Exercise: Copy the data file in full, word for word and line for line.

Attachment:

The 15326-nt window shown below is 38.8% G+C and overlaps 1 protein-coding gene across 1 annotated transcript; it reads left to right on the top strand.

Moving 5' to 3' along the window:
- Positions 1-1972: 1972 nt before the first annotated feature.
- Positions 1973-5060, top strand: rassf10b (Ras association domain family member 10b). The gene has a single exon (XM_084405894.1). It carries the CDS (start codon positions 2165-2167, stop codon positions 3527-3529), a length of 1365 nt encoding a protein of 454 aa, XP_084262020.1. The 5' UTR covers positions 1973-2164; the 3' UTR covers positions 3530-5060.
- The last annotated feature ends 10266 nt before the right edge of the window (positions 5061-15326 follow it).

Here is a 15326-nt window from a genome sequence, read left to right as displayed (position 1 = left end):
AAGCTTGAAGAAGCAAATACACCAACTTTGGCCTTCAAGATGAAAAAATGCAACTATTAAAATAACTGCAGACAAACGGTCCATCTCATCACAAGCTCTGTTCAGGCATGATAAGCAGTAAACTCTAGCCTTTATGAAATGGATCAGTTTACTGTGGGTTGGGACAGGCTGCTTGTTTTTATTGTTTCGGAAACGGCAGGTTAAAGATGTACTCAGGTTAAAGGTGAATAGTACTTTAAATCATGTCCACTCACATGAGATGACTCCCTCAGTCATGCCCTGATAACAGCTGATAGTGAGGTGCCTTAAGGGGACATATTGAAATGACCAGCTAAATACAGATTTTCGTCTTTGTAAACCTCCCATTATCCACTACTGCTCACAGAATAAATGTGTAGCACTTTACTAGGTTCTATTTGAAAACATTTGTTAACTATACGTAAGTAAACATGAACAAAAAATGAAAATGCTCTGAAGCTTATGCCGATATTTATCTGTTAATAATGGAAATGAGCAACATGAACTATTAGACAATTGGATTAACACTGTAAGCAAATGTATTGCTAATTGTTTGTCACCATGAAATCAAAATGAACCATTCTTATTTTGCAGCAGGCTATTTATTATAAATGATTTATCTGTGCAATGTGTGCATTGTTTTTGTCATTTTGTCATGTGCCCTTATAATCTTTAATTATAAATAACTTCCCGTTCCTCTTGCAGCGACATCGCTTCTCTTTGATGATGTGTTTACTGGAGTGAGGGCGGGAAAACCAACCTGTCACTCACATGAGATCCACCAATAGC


The 15326-nt window shown below is 38.8% G+C and overlaps 1 protein-coding gene across 1 annotated transcript; it reads left to right on the top strand.

Moving 5' to 3' along the window:
- Positions 1-1972: 1972 nt before the first annotated feature.
- Positions 1973-5060, top strand: rassf10b (Ras association domain family member 10b). The gene has a single exon (XM_084405894.1). It carries the CDS (start codon positions 2165-2167, stop codon positions 3527-3529), a length of 1365 nt encoding a protein of 454 aa, XP_084262020.1. The 5' UTR covers positions 1973-2164; the 3' UTR covers positions 3530-5060.
- The last annotated feature ends 10266 nt before the right edge of the window (positions 5061-15326 follow it).

Here is a 15326-nt window from a genome sequence, read left to right as displayed (position 1 = left end):
AAGCTTGAAGAAGCAAATACACCAACTTTGGCCTTCAAGATGAAAAAATGCAACTATTAAAATAACTGCAGACAAACGGTCCATCTCATCACAAGCTCTGTTCAGGCATGATAAGCAGTAAACTCTAGCCTTTATGAAATGGATCAGTTTACTGTGGGTTGGGACAGGCTGCTTGTTTTTATTGTTTCGGAAACGGCAGGTTAAAGATGTACTCAGGTTAAAGGTGAATAGTACTTTAAATCATGTCCACTCACATGAGATGACTCCCTCAGTCATGCCCTGATAACAGCTGATAGTGAGGTGCCTTAAGGGGACATATTGAAATGACCAGCTAAATACAGATTTTCGTCTTTGTAAACCTCCCATTATCCACTACTGCTCACAGAATAAATGTGTAGCACTTTACTAGGTTCTATTTGAAAACATTTGTTAACTATACGTAAGTAAACATGAACAAAAAATGAAAATGCTCTGAAGCTTATGCCGATATTTATCTGTTAATAATGGAAATGAGCAACATGAACTATTAGACAATTGGATTAACACTGTAAGCAAATGTATTGCTAATTGTTTGTCACCATGAAATCAAAATGAACCATTCTTATTTTGCAGCAGGCTATTTATTATAAATGATTTATCTGTGCAATGTGTGCATTGTTTTTGTCATTTTGTCATGTGCCCTTATAATCTTTAATTATAAATAACTTCCCGTTCCTCTTGCAGCGACATCGCTTCTCTTTGATGATGTGTTTACTGGAGTGAGGGCGGGAAAACCAACCTGTCACTCACATGAGATCCACCAATAGC